Author's Note: "Why doesn't this story have more reviews?" - anonymous reader(s)
This seems to be the #1 question that I receive from new readers, and while I'm quite happy that you guys care about how so few reviews New Beginnings has, I'd really like to clarify why this is so (and no, it's not the usual "because other stories that suck get more reviews" explanation).
Last summer, I decided to try getting New Beginnings published. When I did get the manuscript accepted, of course, I took the book down from FictionPress for plagiarism reasons. However, the deal the publisher wanted to cut with me was totally crap, with me coming out the worse of the two in the long run. So I ended up canceling the deal, and I put New Beginnings back up on FictionPress. The reviews that I had before I took it down (and yes, I had a lot of reviews) I had saved, so now they sit in a file on my desktop, and I like to read them every once in a while because the praise and critiques make me happy. :D
But this little tidbit doesn't mean you, as a new/old/extraterrestrial reader, should NOT be discouraged from reviewing New Beginnings, even if seems already finished! I always welcome reviews because there is always something to improve upon. Hence why I love writing more than math and science.
Take that Bio and Math majors! :D
The morning sunlight failed to penetrate the heavy draperies covering the four-poster bed. For all the little girl sitting inside knew, she could have woken up in the middle of the night. Only the muffled sounds of hushed whispering, and shoes clacking along the wooden floor, reassured the six-year-old that a new day begun. She turned her head as the right side of the draperies slid open and sunlight spilled on her.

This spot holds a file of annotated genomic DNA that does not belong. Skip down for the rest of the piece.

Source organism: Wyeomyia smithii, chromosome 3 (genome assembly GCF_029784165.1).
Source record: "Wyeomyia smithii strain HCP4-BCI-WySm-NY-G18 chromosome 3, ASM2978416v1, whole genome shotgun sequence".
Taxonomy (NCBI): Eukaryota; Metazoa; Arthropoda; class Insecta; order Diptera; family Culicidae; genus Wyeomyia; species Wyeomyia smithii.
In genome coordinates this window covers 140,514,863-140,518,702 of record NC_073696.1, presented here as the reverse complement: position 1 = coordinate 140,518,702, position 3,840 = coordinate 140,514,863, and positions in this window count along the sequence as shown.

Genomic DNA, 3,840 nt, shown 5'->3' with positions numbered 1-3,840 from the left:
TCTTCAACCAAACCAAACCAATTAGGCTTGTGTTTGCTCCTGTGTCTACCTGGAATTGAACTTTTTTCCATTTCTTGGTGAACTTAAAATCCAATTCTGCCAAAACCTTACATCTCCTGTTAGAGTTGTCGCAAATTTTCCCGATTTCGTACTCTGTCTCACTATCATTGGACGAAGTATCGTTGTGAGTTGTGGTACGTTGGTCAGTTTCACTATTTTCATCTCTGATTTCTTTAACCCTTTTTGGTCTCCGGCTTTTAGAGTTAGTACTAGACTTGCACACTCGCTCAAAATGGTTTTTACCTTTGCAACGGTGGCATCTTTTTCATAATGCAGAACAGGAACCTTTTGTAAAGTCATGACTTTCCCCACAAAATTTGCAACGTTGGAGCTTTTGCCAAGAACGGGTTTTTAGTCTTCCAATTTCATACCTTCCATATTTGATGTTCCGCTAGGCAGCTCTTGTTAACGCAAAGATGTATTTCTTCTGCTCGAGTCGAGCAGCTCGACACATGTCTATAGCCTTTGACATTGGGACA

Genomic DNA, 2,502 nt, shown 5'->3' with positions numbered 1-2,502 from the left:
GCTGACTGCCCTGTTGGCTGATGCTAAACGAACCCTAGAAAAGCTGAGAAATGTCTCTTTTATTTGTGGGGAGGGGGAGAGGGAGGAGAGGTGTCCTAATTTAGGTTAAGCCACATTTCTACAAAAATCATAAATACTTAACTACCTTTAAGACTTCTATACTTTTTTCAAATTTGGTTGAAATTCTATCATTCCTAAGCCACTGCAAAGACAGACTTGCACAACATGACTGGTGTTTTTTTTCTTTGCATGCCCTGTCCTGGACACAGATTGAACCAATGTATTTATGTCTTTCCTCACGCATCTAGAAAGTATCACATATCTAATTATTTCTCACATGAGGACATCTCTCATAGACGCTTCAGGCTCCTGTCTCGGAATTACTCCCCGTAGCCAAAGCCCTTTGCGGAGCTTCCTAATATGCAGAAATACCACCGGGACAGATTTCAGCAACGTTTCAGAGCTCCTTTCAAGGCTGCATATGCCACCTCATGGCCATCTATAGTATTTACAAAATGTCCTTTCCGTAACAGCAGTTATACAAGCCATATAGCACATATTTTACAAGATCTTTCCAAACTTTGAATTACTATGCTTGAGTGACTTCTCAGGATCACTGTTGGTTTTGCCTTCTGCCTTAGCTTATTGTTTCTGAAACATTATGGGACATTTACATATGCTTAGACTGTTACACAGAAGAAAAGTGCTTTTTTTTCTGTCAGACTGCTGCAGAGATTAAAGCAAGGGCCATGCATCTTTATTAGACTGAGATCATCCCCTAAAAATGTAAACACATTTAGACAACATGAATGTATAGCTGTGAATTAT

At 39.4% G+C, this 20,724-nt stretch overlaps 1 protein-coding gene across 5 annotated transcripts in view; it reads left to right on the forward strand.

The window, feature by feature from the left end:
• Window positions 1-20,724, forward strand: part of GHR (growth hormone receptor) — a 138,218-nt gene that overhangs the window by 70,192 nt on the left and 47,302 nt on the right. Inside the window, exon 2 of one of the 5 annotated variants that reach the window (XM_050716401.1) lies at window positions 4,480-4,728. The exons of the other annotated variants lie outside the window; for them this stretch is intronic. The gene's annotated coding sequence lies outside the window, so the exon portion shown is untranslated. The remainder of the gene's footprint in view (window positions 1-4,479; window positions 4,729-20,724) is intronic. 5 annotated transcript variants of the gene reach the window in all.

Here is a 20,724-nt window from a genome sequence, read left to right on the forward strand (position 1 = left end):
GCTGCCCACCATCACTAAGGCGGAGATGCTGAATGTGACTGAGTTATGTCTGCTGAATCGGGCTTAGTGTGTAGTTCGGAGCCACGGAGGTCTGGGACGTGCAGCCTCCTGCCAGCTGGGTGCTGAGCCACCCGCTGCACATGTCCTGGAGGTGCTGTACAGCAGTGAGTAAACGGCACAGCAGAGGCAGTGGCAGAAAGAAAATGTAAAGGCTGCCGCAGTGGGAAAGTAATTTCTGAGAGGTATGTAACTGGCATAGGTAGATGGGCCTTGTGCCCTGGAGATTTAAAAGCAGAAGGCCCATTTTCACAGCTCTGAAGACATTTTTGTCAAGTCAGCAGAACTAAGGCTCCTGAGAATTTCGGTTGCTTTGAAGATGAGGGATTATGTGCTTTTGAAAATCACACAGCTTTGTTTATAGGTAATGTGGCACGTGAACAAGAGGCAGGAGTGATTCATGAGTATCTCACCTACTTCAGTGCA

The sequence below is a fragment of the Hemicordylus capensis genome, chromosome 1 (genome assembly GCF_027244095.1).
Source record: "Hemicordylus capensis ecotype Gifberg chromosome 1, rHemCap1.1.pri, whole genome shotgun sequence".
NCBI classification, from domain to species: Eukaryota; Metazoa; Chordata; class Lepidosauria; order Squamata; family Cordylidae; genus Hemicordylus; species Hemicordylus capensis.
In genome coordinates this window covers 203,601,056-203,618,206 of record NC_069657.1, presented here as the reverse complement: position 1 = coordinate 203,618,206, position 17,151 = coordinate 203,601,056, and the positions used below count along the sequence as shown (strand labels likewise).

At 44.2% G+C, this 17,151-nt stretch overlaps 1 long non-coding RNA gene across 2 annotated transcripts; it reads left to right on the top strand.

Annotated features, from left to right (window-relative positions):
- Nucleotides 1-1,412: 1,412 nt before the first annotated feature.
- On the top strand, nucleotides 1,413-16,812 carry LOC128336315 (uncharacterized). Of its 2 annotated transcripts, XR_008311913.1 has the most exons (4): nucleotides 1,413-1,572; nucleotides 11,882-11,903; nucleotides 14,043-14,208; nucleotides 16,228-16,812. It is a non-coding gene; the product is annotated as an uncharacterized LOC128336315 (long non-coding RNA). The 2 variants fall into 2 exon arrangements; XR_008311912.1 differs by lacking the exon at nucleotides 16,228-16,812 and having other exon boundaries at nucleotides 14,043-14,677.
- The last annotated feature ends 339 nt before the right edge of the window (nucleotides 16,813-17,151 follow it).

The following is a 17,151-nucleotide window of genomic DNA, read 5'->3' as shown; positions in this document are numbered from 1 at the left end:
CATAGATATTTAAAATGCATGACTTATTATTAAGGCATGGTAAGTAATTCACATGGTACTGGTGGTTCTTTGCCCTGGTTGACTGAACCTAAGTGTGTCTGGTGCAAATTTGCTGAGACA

"Good morning, Princess Emelia."
Dark brown eyes blinked until they adjusted to the invading light. Emelia looked up at her governess. The older woman's hair lay loose and flat around her shoulders. The sun revealed the gray strands amid the dark blonde locks. The governess wore a black satin gown and a pearl necklace. Meeting her governess's blue eyes, Emelia whispered, "Good morning, Selene."
She slipped out from under the covers and into the slippers beside her great bed. A chill in the room elicited a shiver. Her grey nightgown went as far as her ankles. Emelia followed Selene to a little round table on the far left of the bedchamber, on top of which lay a simple meal of biscuits and hardboiled eggs on a silver platter. Once Emelia sat down, she took one of the biscuits and bit into it. The bread was dry and tasted bland. She picked up her napkin and waited until no one looked her way to spit out the chewed piece. Once she placed the dirty napkin and biscuit back onto the table, Emelia turned to watch Selene direct the ladies-in-waiting in setting up a low upholstered stool and a full-length mirror in the center of the bedchamber. The noblewomen, like the governess, wore black gowns, and their hair hung down instead of being held up in coifs or hairnets.
"Princess, try to eat something. 'Twill be a long day." Selene swept over to the round table and peered at the barely touched food. Her blue eyes moved onto the princess's face, which was pulled down by a frown. The governess shook her head, clucking her tongue softly. "There, there. I'm not mad. I just fear you may be faint later from lack of food, Princess."
"Selene, I cannot eat," Emelia said in a small voice. "I am not hungry."
The governess reached over and took one of the princess's cold hands to pull her onto her feet. Emelia was small for her age; at six years, her head barely reached above Selene's waist. Even after she was ushered onto the stool in front of the mirror, the top of her head was level with her governess's chin.
"Mama!" called a small boy from outside the open doorway.